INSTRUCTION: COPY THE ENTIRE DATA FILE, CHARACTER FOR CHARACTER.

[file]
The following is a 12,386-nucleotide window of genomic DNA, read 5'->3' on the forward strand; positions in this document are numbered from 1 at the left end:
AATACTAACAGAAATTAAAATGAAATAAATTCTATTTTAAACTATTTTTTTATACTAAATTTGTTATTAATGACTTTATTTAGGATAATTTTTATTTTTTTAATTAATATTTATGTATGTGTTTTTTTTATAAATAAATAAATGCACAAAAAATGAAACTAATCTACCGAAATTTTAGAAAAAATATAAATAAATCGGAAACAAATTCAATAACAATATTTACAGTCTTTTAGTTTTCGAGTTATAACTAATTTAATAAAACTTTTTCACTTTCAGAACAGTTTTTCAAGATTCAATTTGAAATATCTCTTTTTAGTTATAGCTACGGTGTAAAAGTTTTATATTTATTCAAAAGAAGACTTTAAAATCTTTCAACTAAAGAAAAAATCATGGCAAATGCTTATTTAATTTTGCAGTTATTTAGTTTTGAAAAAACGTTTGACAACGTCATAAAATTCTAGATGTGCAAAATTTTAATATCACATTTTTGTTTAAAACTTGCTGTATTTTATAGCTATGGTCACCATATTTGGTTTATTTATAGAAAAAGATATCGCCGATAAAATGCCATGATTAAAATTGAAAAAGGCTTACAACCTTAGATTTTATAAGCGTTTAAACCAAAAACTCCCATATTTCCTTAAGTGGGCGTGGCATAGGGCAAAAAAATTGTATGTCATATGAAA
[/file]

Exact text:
The following is a 12,386-nucleotide window of genomic DNA, read 5'->3' on the forward strand; positions in this document are numbered from 1 at the left end:
AATACTAACAGAAATTAAAATGAAATAAATTCTATTTTAAACTATTTTTTTATACTAAATTTGTTATTAATGACTTTATTTAGGATAATTTTTATTTTTTTAATTAATATTTATGTATGTGTTTTTTTTATAAATAAATAAATGCACAAAAAATGAAACTAATCTACCGAAATTTTAGAAAAAATATAAATAAATCGGAAACAAATTCAATAACAATATTTACAGTCTTTTAGTTTTCGAGTTATAACTAATTTAATAAAACTTTTTCACTTTCAGAACAGTTTTTCAAGATTCAATTTGAAATATCTCTTTTTAGTTATAGCTACGGTGTAAAAGTTTTATATTTATTCAAAAGAAGACTTTAAAATCTTTCAACTAAAGAAAAAATCATGGCAAATGCTTATTTAATTTTGCAGTTATTTAGTTTTGAAAAAACGTTTGACAACGTCATAAAATTCTAGATGTGCAAAATTTTAATATCACATTTTTGTTTAAAACTTGCTGTATTTTATAGCTATGGTCACCATATTTGGTTTATTTATAGAAAAAGATATCGCCGATAAAATGCCATGATTAAAATTGAAAAAGGCTTACAACCTTAGATTTTATAAGCGTTTAAACCAAAAACTCCCATATTTCCTTAAGTGGGCGTGGCATAGGGCAAAAAAATTGTATGTCATATGAAA